Dr. Craven started in actual alarm and Mrs. Medlock almost fell back because he had accidentally bumped against her.
"Good Lord!" exclaimed poor Mrs. Medlock with her eyes almost starting out of her head. "Good Lord!"
"What is this?" said Dr. Craven, coming forward. "What does it mean?"
Then Mary was reminded of the boy Rajah again. Colin answered as if neither the doctor's alarm nor Mrs. Medlock's terror were of the slightest consequence. He was as little disturbed or frightened as if an elderly cat and dog had walked into the room.
"This is my cousin, Mary Lennox," he said. "I asked her to come and talk to me. I like her. She must come and talk to me whenever I send for her."
Dr. Craven turned reproachfully to Mrs. Medlock. "Oh, sir" she panted. "I don't know how it's happened. There's not a servant on the place tha'd dare to talk--they all have their orders."
"Nobody told her anything," said Colin. "She heard me crying and found me herself. I am glad she came. Don't be silly, Medlock."
Mary saw that Dr. Craven did not look pleased, but it was quite plain that he dare not oppose his patient. He sat down by Colin and felt his pulse.
"I am afraid there has been too much excitement. Excitement is not good for you, my boy," he said.
"I should be excited if she kept away," answered Colin, his eyes beginning to look dangerously sparkling. "I am better. She makes me better. The nurse must bring up her tea with mine. We will have tea together."
Mrs. Medlock and Dr. Craven looked at each other in a troubled way, but there was evidently nothing to be done.
"He does look rather better, sir," ventured Mrs. Medlock. "But"--thinking the matter over--"he looked better this morning before she came into the room."
"She came into the room last night. She stayed with me a long time. She sang a Hindustani song to me and it made me go to sleep," said Colin. "I was better when I wakened up. I wanted my breakfast. I want my tea now. Tell nurse, Medlock."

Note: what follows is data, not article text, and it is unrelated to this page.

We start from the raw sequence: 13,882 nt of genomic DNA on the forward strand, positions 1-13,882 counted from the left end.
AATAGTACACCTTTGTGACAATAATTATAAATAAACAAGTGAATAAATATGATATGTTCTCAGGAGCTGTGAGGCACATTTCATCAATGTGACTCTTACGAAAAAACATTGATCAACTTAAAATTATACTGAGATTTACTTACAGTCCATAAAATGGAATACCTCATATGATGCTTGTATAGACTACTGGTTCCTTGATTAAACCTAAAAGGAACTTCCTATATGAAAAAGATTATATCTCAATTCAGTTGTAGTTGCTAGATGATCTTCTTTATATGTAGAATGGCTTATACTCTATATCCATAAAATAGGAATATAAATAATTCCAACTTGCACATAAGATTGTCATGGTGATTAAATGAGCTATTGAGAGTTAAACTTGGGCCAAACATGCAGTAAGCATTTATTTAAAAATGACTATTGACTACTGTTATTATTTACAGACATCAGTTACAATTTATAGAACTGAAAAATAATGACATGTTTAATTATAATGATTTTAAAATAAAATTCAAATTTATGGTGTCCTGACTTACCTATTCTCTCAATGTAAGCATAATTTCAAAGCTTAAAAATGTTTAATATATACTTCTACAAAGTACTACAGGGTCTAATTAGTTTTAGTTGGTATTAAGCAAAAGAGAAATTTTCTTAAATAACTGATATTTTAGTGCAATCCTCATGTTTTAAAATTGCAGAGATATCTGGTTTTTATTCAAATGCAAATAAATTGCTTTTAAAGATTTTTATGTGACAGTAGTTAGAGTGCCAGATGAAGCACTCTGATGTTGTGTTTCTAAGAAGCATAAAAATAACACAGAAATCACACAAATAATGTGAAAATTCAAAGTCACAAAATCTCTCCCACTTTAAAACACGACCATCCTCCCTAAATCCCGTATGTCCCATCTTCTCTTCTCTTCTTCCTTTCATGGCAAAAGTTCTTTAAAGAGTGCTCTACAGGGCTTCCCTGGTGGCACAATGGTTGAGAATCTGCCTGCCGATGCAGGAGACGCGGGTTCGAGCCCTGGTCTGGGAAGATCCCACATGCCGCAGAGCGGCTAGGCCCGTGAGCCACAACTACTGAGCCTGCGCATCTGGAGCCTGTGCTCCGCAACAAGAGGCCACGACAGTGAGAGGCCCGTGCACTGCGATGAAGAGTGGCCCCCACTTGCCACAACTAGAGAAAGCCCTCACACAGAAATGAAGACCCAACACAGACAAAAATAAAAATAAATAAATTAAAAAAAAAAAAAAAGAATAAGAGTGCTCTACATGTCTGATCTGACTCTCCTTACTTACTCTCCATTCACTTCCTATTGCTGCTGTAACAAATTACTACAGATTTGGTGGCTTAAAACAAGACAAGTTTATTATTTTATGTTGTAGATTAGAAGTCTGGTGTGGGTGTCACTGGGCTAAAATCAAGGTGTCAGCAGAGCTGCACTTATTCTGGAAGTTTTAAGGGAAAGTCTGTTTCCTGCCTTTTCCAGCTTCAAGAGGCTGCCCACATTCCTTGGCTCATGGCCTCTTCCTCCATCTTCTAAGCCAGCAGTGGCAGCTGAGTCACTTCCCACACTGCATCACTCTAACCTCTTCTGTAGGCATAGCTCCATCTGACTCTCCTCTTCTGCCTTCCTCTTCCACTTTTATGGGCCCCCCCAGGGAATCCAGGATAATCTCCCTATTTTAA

Dr. Craven did not stay very long. He talked to the nurse for a few minutes when she came into the room and said a few words of warning to Colin. He must not talk too much; he must not forget that he was ill; he must not forget that he was very easily tired. Mary thought that there seemed to be a number of uncomfortable things he was not to forget.
Colin looked fretful and kept his strange black-lashed eyes fixed on Dr. Craven's face.
"I want to forget it," he said at last. "She makes me forget it. That is why I want her."
Dr. Craven did not look happy when he left the room. He gave a puzzled glance at the little girl sitting on the large stool. She had become a stiff, silent child again as soon as he entered and he could not see what the attraction was. The boy actually did look brighter, however--and he sighed rather heavily as he went down the corridor.
"They are always wanting me to eat things when I don't want to," said Colin, as the nurse brought in the tea and put it on the table by the sofa. "Now, if you'll eat I will. Those muffins look so nice and hot. Tell me about Rajahs."
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The Secret Garden -by- Frances Hodgson Burnett